By Evan Brunell
To play or not to play?
That's a question that injured players have to grapple with, but Jason Heyward has been adamant that he will not return to the lineup until his shoulder is completely healed. He struggled to play through injuries as a rookie last season and at the start of this season, notes the Atlanta Journal-Constitution.
Heyward played 142 games as a rookie, hitting an impressive .277/.393/.456. His numbers could have been much better if not for groin, thumb and knee problems that hindered him all season and caused him to hit the 15-day DL at the end of June. In June he was clearly struggling with a .181/.287/.245 line. Heyward's struggles this year have resulted in a .214/.317/.407 line in 161 plate appearances, so he clearly needed a break because of his shoulder, which was sore to begin the year but graduated to outright pain by mid-May.
Braves veteran Chipper Jones, however, says that Heyward needs to reconsider his statement about being fully healthy before returning.
“I think where Jason might have erred was the comment that he made, ‘I’m not coming back until it doesn’t hurt anymore.’ That has a tendency to rub people the wrong way,” Jones said. “And we understand where he’s coming from -- he wants to be healthy when he plays, so he can go out and give himself the best opportunity to be successful. I get that.
“What Jason needs to realize is that Jason at 80 percent is a force, and Jason at 80 percent is better than a lot of people in this league. And that there are a bunch of his teammates that are out there playing with discomfort and not healthy, and still going at it.”
This is a sensitive topic, and there's no real answer. Everyone reacts and adapts to injuries differently, and baseball is a macho culture that demands everything it is to be macho: swagger, grit, manning up and playing through injury. No one likes an injury-prone player, as Boston's J.D. Drew can attest, who also struggles with perception about his attitude and the fact he spurned the Phillies in the 1997 draft. And sure, there are definitely plenty of players out there who refuse to play at anything less than 100 percent to pad statistics and ensure health, but there's plenty of other players who don't play unless they are 100 percent because they simply can't.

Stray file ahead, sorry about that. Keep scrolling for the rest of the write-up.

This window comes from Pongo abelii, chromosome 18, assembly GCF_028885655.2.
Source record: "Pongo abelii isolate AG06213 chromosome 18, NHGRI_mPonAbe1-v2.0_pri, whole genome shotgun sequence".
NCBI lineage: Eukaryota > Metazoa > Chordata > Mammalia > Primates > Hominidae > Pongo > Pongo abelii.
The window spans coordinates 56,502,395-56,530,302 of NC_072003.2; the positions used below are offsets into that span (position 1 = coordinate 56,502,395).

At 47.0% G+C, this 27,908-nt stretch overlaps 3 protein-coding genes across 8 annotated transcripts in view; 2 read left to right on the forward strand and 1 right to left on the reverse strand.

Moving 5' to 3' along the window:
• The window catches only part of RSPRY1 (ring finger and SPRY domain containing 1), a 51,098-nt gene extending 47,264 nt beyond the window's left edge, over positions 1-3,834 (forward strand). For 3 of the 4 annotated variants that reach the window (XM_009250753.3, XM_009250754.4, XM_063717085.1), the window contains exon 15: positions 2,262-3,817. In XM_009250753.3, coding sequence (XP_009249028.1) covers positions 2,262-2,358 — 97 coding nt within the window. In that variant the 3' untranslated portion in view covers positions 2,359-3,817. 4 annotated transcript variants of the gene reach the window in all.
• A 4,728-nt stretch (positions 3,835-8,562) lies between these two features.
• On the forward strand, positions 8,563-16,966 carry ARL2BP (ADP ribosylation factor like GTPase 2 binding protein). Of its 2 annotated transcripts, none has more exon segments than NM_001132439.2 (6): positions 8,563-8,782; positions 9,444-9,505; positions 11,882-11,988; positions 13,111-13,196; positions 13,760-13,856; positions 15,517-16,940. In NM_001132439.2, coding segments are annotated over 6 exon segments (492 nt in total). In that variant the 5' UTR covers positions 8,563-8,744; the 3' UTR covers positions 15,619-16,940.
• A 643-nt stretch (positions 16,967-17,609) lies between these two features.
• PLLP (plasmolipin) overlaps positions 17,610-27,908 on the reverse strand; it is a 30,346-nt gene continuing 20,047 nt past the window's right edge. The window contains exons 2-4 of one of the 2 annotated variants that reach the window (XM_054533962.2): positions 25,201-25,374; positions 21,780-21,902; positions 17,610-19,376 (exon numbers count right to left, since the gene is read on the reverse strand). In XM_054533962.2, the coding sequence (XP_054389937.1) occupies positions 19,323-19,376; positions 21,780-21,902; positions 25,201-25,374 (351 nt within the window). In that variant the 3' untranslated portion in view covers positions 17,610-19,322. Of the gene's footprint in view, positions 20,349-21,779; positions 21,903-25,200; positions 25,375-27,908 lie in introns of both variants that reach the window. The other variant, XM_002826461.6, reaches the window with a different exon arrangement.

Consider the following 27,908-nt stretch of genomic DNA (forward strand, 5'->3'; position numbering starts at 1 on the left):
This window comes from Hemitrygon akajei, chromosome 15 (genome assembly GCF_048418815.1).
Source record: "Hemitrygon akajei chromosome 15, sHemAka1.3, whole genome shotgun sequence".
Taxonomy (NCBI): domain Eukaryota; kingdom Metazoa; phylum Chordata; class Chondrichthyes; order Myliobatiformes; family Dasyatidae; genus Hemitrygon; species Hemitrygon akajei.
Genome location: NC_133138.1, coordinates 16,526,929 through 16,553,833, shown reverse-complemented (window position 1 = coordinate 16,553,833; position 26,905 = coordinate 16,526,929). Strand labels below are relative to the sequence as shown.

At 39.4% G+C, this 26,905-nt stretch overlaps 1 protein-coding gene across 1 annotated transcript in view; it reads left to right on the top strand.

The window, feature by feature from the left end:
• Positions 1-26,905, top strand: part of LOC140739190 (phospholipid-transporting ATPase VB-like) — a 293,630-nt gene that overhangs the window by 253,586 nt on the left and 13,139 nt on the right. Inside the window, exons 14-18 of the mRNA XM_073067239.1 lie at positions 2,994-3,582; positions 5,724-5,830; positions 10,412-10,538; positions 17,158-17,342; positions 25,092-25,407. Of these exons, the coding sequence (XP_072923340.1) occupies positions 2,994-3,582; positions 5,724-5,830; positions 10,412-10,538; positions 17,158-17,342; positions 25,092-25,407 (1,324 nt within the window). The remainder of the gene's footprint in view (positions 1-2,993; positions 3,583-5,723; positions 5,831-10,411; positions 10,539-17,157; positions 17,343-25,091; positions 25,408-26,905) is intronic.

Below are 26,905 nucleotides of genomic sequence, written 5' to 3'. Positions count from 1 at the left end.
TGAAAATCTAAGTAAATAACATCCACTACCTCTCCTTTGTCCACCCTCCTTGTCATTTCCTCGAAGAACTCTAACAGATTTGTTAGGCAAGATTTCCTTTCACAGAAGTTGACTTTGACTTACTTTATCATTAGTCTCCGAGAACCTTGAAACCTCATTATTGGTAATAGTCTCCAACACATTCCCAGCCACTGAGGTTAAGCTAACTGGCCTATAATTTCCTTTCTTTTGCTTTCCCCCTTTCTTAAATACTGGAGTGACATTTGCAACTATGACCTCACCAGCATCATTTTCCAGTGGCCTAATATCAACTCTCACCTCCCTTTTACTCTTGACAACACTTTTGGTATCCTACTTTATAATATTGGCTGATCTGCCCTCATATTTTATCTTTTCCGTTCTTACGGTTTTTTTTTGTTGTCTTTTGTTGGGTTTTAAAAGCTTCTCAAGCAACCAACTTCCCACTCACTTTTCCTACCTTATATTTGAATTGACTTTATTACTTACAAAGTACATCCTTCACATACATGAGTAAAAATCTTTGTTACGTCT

No one really knows which camp Heyward falls in, and he probably doesn't know himself either.
“There’s not [pat answers]; it’s within each individual player,” Jones acknowledged, but that didn't stop him from making his opinion known. And when the great Jones speaks, especially regarding someone who grew up in Georgia, many people including Heyward himself can't help but listen.
“It’s just a situation where, I don’t think he really realizes how much of an impact he has on the game just by his presence,” Jones added. “And that’s something I had to learn, too. When I started going through my injuries early on, obviously I wanted to get healthy and whatnot. But I realize that, even now, my presence in the lineup means something. Whether I’m healthy or not.
“And he’s more of a benefit to us standing out there in right field than he is down here in Florida [at extended spring training].”Can you blame a 21-year-old who has a bad taste in his mouth from 2010 for taking a step back and looking to get his entire body healthy? The Braves won't benefit from Heyward at 80 percent for the rest of the year if that means he's 80 percent for the rest of his career. Heyward has the chance to be a once-in-a-generation hitter, and one could argue he's already proved his willingness to play through pain. Yet, here's Jones adding even more pressure to a person burdened by lofty expectations.
“[Heyward is] feeling a better, so that’s a good sign,” manager Fredi Gonzalez noted. “Probably about three or four days away from swinging a bat. What I mean by that, probably hitting off a tee, soft-toss.”
If Heyward progresses normally, he'll graduate to batting practice and/or an extended spring training game, then go on a minor-league rehab assignment for a few games. At the earliest, Heyward still figures to be out until Father's Day weekend. Hopefully that's fast enough for Chipper Jones.
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